Amphibious Assault Ships
An amphibious operation is an over water assault by armed forces to effect a landing on a hostile shore. It includes the operations of naval, air, and ground components in over water movement, support, and assault, together with the logistics required to attain the objective. In today's low-intensity conflict environment, the ability to project power from the sea has taken on new dimensions. This had led to the birth of new technologies designed to rapidly place forces on a beach and defeat an enemy through the doctrines of combined arms and vertical envelopment. These tactical doctrines, with more than a dozen different types of maneuvers from the sea, comprise today's am-phibious operations. The list of capabilities an amphibious platform provides ranges from evacuating citizens from a hostile shore, known as non-combatant evacuation operations, to the tactical recovery of an air pilot, to all points in between.
Seventy percent of the world's population lives on or within 300 miles of a coast. The littorals, as this is called, have become an important part of U.S. Navy and Marine Corps considerations. Warships, landing craft, helicopters, and weapons systems have been specifically designed to land over 900 marines that comprise the battalion landing team.
There are a large number of classes of amphibious ships around the world with each having its basic specialized mission. For example, the U.S. Navy has (LCC) Amphibious Command Ship, (LHA) Amphibious Assault Ship (General Purpose), (LHD) Amphibious Assault Ship (Multi-Purpose), (LKA) Amphibious Cargo Ship, (LPA) Amphibious Transport, (LPD) Amphibious Transport Dock, (LPH) Amphibious Assault Ship (Helicopter), (LSD) Dock Landing Ship, and (LST) Tank Landing Ship. Other amphibious ships are used commercially in missions such as Roll On/Roll Off (RO/RO) vehicle carriers, container carriers, and break bulk in open top containers. The primary drawback of each of the above mentioned vessels is that each class of vessels is optimized for only a single specific mission. Many classes of vessels would be required to fulfill all the possible specific needs. The purchase cost for each vessel can be prohibitive as well as the maintenance and ongoing costs associated with each vessel.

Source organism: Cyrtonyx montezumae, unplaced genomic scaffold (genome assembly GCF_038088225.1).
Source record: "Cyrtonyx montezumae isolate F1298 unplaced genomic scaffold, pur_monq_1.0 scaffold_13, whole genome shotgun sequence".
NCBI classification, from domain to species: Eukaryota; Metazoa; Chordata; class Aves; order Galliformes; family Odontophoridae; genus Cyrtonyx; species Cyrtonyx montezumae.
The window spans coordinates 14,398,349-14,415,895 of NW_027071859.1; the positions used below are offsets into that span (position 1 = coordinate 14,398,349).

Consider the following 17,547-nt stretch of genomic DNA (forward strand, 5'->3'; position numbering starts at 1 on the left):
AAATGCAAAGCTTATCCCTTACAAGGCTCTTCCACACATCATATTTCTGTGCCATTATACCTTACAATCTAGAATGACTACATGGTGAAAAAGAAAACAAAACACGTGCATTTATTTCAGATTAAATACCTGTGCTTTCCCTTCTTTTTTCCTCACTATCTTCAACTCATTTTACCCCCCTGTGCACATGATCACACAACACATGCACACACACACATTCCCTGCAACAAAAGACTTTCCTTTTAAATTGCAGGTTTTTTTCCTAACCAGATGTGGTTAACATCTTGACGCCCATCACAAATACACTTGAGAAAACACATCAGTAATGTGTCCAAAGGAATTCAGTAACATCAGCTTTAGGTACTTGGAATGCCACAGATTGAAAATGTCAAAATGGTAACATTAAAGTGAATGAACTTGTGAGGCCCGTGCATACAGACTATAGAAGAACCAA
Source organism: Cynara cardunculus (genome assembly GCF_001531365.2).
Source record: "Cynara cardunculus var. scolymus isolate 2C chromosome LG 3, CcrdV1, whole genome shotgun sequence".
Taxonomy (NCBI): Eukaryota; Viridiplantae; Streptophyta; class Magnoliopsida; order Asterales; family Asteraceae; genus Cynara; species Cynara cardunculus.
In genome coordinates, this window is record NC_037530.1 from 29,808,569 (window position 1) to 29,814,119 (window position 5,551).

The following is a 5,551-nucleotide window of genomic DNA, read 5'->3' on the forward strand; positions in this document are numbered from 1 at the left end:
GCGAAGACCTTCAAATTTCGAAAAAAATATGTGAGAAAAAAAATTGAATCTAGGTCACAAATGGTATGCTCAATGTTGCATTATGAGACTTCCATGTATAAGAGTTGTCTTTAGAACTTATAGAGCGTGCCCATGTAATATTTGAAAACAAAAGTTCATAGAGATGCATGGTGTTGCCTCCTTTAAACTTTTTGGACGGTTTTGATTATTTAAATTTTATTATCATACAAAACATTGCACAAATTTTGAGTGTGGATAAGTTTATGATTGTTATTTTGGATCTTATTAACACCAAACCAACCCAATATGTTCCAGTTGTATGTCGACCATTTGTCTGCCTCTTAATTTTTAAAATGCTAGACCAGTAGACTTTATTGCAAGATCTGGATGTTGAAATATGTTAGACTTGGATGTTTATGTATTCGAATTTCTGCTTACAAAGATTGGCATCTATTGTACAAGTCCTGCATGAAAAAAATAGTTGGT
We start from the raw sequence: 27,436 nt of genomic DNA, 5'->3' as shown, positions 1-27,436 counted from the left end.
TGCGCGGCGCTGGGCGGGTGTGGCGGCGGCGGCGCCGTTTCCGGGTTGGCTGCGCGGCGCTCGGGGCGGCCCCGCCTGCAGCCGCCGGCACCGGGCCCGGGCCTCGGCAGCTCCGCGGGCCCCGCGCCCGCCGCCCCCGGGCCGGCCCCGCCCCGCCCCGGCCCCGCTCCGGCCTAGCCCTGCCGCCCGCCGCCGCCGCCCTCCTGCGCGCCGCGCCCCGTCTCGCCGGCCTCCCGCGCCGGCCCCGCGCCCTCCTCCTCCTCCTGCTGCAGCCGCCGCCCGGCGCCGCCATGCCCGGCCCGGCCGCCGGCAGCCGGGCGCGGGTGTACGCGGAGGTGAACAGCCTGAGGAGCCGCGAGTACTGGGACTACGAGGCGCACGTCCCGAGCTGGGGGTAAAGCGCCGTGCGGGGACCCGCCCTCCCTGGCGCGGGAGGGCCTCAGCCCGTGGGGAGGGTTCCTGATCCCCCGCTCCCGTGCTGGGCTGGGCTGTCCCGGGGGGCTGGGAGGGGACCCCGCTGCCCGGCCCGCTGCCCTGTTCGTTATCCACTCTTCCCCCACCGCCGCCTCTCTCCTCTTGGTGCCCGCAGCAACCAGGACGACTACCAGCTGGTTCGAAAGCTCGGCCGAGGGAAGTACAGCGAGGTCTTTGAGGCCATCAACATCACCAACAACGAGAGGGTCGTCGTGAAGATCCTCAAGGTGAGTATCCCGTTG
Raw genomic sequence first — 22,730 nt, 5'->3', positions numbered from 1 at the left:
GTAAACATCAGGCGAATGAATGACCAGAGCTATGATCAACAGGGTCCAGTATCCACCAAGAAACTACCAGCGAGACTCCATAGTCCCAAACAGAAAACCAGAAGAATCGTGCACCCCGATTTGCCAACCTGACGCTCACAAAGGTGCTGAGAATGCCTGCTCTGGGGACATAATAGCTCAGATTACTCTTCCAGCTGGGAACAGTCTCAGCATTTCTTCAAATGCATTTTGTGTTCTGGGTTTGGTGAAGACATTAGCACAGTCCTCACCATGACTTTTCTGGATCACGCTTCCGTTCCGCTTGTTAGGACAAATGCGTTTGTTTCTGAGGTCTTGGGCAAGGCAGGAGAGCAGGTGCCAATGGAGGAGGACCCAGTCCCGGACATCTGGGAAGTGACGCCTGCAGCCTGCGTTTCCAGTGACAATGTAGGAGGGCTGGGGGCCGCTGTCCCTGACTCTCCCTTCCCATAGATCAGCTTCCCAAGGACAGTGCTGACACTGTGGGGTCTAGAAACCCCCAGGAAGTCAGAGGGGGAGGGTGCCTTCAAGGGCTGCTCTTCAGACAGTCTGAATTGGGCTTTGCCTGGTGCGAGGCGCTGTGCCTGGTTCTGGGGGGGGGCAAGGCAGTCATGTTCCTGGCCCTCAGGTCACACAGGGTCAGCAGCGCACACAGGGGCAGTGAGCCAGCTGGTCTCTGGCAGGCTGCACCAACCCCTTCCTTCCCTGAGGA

Other nations are also investing scarce defense resources on other less ambitious amphibious capabilities, notably the Landing Platform Dock, typically with a displacement between 10,000 tons and 20,000 tones. The Royal Dutch Navy's 12,800-ton HNLMS Rotterdam LPD can carry 600 marines and accommodate up to 800 marines for a short period of time. Entering service in 1998, the Rotterdam is part of the United Kingdom/Netherlands Amphibious Force, a defense concept that might soon include Spain. The Italians embarked their famed San Marco Battalion on-board one of two LPDs - the ITS San Marco or the San Giorgio. The French added the FS Foudre, which is an LPD that displaces 11,900 tons and is part of the armada that was assembled during the first Persian Gulf war.
- The American (LHA) Amphibious Assault Ship (General Purpose) - five built, four in service, (LHD) Amphibious Assault Ship (Multi-Purpose) - eight built and in service - are the largest and most capable units of this type, as well as being by far the most numerous. The USS Bataan (LHD-5) is one of the newer 40,500-ton, large-deck, amphibious warships commissioned in 1997. Though apparently similar to the LHD and LHA designs, for the first time on a contemporary US amphibious vessel, the forthcoming LHA-6 America lacks a stern well deck and the ability to debark landing craft and heavy vehicles. It does feature a significantly greater aviation capabilities (two more F-35Bs or three MV-22s, 40% more hangar surface, double the JP5 fuel capacity).